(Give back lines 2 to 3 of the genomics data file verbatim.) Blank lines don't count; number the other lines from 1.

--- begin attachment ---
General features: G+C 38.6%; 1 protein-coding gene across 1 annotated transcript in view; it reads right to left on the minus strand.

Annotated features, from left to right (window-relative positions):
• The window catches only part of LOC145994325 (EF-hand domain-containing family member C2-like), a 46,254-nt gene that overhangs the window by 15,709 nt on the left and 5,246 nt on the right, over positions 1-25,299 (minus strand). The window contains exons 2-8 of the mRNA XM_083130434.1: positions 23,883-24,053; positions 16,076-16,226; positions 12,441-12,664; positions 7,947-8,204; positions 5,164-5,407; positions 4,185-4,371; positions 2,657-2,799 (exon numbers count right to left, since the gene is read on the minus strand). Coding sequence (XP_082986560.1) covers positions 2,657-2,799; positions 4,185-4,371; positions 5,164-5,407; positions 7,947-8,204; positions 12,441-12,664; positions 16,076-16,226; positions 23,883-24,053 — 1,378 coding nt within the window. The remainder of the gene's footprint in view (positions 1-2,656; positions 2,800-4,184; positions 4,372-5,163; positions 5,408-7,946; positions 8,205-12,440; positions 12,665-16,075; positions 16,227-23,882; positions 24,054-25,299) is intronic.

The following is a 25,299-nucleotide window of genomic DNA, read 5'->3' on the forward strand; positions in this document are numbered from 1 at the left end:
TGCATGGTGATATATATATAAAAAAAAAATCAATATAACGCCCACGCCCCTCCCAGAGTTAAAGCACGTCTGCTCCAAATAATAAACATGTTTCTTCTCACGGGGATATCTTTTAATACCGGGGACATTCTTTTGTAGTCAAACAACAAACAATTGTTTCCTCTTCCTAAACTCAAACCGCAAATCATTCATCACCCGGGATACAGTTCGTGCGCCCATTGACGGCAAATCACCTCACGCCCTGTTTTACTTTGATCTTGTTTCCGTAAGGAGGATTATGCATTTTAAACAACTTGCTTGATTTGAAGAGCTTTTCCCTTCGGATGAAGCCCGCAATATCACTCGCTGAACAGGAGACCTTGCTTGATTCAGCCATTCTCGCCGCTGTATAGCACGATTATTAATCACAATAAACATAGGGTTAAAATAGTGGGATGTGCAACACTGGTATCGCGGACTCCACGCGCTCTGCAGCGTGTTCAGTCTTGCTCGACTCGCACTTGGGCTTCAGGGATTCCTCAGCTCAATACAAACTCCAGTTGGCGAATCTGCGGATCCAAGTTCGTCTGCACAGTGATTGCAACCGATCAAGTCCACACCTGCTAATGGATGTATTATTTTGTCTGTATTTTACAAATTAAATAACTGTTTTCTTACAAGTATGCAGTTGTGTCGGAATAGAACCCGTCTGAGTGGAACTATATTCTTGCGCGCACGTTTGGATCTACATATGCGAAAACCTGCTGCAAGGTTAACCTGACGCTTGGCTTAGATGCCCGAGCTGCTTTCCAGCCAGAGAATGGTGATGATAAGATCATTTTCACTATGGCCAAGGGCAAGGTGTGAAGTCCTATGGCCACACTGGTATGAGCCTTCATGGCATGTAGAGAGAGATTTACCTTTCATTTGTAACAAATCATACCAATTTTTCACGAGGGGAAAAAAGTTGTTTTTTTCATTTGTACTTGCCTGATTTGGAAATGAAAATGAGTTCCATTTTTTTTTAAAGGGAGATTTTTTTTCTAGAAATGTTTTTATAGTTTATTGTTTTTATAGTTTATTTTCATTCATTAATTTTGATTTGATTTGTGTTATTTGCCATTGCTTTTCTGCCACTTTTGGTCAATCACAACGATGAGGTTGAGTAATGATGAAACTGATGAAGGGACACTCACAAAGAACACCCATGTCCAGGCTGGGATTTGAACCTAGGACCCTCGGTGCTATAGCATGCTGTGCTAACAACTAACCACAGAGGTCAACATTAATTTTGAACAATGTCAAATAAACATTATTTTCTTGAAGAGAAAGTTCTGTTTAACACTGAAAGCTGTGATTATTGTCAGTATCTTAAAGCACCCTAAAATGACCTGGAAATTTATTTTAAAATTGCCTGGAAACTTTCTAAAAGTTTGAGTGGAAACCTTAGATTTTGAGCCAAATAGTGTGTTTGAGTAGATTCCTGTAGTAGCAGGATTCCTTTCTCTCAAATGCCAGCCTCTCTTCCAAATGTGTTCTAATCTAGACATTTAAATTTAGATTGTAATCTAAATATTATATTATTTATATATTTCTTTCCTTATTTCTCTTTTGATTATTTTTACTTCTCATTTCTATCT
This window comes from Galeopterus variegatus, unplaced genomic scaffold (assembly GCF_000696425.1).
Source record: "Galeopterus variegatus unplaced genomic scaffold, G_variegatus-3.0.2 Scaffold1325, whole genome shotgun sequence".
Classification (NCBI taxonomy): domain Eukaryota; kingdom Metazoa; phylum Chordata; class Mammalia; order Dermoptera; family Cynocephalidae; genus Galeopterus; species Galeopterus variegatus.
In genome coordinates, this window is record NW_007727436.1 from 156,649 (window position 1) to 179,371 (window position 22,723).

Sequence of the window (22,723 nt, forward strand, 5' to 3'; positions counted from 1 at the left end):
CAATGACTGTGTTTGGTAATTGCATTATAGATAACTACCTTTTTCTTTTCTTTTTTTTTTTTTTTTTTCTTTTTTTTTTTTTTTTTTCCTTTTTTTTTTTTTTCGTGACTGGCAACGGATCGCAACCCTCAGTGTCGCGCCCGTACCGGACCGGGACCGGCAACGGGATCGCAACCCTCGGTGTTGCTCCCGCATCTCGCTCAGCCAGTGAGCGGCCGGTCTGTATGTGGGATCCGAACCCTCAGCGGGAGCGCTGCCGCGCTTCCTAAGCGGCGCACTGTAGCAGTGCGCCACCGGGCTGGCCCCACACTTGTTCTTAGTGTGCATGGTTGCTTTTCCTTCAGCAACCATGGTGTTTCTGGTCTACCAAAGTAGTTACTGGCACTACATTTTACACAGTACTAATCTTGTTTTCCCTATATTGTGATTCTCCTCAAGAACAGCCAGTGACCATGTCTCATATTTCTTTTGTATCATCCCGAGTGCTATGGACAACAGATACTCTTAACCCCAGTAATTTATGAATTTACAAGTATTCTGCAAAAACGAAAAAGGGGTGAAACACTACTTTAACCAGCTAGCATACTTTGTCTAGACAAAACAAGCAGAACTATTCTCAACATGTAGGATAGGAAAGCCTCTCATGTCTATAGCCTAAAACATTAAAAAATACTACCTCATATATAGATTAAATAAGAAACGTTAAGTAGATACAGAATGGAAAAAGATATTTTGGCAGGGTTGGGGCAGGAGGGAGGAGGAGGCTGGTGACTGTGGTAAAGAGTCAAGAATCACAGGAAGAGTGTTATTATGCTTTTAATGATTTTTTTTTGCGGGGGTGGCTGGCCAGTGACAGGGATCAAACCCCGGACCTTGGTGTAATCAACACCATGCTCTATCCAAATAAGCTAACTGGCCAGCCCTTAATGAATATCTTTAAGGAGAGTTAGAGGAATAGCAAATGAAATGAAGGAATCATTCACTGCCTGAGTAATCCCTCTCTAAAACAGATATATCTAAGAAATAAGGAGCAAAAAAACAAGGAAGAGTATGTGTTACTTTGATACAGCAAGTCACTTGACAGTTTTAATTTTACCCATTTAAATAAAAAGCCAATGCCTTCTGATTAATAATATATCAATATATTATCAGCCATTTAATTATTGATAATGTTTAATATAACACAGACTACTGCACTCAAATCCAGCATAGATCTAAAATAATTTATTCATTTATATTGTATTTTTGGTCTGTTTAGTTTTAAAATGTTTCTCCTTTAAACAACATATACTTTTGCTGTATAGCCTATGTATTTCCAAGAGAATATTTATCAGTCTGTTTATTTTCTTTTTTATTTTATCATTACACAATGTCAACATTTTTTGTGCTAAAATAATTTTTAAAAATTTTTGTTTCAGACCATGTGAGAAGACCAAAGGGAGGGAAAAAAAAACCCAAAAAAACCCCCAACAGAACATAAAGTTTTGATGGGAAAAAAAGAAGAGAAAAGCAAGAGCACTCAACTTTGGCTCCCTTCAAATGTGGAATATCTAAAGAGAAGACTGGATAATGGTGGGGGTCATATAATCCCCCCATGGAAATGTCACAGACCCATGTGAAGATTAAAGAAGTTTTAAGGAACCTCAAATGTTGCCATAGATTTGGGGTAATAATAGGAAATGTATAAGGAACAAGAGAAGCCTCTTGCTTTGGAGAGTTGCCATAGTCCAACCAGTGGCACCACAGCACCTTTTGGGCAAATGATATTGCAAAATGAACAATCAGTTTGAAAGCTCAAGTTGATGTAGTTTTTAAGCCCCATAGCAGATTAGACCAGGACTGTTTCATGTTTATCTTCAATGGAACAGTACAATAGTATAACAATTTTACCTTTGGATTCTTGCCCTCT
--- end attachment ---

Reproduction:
Annotated features, from left to right (window-relative positions):
• The window catches only part of LOC145994325 (EF-hand domain-containing family member C2-like), a 46,254-nt gene that overhangs the window by 15,709 nt on the left and 5,246 nt on the right, over positions 1-25,299 (minus strand). The window contains exons 2-8 of the mRNA XM_083130434.1: positions 23,883-24,053; positions 16,076-16,226; positions 12,441-12,664; positions 7,947-8,204; positions 5,164-5,407; positions 4,185-4,371; positions 2,657-2,799 (exon numbers count right to left, since the gene is read on the minus strand). Coding sequence (XP_082986560.1) covers positions 2,657-2,799; positions 4,185-4,371; positions 5,164-5,407; positions 7,947-8,204; positions 12,441-12,664; positions 16,076-16,226; positions 23,883-24,053 — 1,378 coding nt within the window. The remainder of the gene's footprint in view (positions 1-2,656; positions 2,800-4,184; positions 4,372-5,163; positions 5,408-7,946; positions 8,205-12,440; positions 12,665-16,075; positions 16,227-23,882; positions 24,054-25,299) is intronic.